Born of encounters between Indigenous women and Euro-American men
in the first decades of the nineteenth century, the Plains Metis
people occupied contentious geographic and cultural spaces. Living
in a disputed area of the northern Plains inhabited by various
Indigenous nations and claimed by both the United States and Great
Britain, the Metis emerged as a people with distinctive styles of
speech, dress, and religious practice, and occupational identities
forged in the intense rivalries of the fur and provisions trade.
Michel Hogue explores how, as fur trade societies waned and as
state officials looked to establish clear lines separating the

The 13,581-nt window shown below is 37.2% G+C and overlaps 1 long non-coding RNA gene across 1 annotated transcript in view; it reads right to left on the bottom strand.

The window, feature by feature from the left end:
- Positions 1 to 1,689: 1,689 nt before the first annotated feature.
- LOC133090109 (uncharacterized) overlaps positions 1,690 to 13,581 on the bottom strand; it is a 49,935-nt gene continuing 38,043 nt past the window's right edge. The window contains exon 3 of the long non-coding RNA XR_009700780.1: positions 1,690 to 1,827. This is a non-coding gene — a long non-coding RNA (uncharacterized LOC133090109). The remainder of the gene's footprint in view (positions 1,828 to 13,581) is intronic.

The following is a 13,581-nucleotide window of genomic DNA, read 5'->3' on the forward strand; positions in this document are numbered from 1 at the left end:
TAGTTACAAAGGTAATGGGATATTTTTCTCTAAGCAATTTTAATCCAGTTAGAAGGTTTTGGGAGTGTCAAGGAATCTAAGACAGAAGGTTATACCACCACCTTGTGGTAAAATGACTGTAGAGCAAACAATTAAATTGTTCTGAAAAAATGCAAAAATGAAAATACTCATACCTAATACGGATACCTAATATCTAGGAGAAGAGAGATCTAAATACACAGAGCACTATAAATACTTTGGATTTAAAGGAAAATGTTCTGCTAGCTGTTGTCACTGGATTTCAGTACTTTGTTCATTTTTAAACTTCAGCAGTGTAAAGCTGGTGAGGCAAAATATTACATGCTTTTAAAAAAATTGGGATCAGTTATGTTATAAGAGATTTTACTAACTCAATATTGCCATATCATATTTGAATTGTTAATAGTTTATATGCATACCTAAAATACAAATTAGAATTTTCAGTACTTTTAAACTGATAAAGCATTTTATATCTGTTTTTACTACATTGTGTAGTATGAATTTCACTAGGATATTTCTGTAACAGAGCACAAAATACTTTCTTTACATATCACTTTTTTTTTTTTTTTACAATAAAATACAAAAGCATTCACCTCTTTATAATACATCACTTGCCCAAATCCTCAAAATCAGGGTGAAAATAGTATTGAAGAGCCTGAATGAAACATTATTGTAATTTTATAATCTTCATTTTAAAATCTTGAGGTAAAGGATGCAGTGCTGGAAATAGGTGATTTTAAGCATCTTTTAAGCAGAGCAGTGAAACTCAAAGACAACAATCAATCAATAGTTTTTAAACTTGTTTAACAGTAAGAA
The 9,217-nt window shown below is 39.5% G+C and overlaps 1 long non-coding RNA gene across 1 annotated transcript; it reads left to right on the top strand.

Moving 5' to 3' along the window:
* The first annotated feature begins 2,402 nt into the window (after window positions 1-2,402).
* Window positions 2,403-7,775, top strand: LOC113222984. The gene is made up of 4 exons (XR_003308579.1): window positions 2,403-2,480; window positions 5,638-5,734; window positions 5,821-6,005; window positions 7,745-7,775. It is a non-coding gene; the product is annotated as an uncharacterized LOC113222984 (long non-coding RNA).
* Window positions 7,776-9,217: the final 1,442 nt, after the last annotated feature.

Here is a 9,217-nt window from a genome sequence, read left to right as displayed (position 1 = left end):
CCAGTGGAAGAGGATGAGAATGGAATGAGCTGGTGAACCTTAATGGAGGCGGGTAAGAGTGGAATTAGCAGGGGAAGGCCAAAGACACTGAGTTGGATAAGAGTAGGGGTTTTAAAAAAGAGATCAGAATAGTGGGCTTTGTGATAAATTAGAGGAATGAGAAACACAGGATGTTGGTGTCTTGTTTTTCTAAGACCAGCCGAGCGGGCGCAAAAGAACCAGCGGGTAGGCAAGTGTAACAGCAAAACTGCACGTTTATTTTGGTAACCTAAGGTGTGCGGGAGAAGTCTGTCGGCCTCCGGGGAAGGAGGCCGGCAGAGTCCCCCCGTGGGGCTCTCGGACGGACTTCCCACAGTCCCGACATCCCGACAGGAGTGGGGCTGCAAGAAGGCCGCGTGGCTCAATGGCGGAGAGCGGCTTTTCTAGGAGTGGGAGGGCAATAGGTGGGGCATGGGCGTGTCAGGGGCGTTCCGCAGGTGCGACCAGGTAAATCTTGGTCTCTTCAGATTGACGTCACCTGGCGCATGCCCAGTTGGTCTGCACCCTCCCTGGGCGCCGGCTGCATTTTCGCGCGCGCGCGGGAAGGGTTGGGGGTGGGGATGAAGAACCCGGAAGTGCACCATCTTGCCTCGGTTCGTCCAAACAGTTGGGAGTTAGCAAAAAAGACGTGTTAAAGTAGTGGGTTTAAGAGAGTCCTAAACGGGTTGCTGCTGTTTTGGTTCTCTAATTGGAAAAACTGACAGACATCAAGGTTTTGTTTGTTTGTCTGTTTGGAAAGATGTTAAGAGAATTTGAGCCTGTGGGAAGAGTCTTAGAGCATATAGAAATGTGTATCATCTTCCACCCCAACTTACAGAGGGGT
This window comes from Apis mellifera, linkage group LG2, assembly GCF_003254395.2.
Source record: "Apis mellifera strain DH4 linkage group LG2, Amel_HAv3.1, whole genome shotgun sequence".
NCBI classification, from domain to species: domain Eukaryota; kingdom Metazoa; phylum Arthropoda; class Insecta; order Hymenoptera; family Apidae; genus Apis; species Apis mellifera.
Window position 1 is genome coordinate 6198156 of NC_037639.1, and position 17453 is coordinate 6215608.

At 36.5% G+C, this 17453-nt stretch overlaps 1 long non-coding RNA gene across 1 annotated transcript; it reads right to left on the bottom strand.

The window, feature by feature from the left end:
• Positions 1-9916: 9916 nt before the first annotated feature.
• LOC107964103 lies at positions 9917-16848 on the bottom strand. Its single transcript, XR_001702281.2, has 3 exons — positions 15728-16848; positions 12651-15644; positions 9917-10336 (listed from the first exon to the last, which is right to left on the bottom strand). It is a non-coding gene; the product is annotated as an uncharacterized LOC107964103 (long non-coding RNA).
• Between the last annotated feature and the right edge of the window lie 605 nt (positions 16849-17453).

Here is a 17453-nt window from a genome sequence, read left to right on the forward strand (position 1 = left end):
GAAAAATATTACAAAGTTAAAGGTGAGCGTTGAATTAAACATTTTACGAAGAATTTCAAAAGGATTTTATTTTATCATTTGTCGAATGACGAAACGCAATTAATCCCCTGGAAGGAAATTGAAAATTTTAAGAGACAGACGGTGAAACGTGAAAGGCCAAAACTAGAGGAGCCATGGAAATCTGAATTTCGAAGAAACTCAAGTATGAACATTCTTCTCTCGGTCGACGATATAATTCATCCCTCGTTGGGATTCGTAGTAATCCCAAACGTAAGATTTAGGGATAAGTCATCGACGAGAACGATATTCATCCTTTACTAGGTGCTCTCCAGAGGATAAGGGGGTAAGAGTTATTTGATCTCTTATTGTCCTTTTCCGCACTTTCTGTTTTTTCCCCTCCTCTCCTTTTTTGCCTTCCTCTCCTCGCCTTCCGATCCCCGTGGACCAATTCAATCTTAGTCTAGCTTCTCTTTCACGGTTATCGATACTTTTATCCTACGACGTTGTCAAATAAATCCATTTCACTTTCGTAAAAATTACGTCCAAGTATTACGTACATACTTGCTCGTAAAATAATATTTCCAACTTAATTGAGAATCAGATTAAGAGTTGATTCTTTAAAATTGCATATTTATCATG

United States from Canada and Indians from non-Indians, these
communities of mixed Indigenous and European ancestry were
profoundly affected by the efforts of nation-states to divide and
absorb the North American West.
Grounded in extensive research in U.S. and Canadian archives,
Hogue's account recenters historical discussions that have
typically been confined within national boundaries and illuminates
how Plains Indigenous peoples like the Metis were at the center of
both the unexpected accommodations and the hidden history of
violence that made the "world's longest undefended border."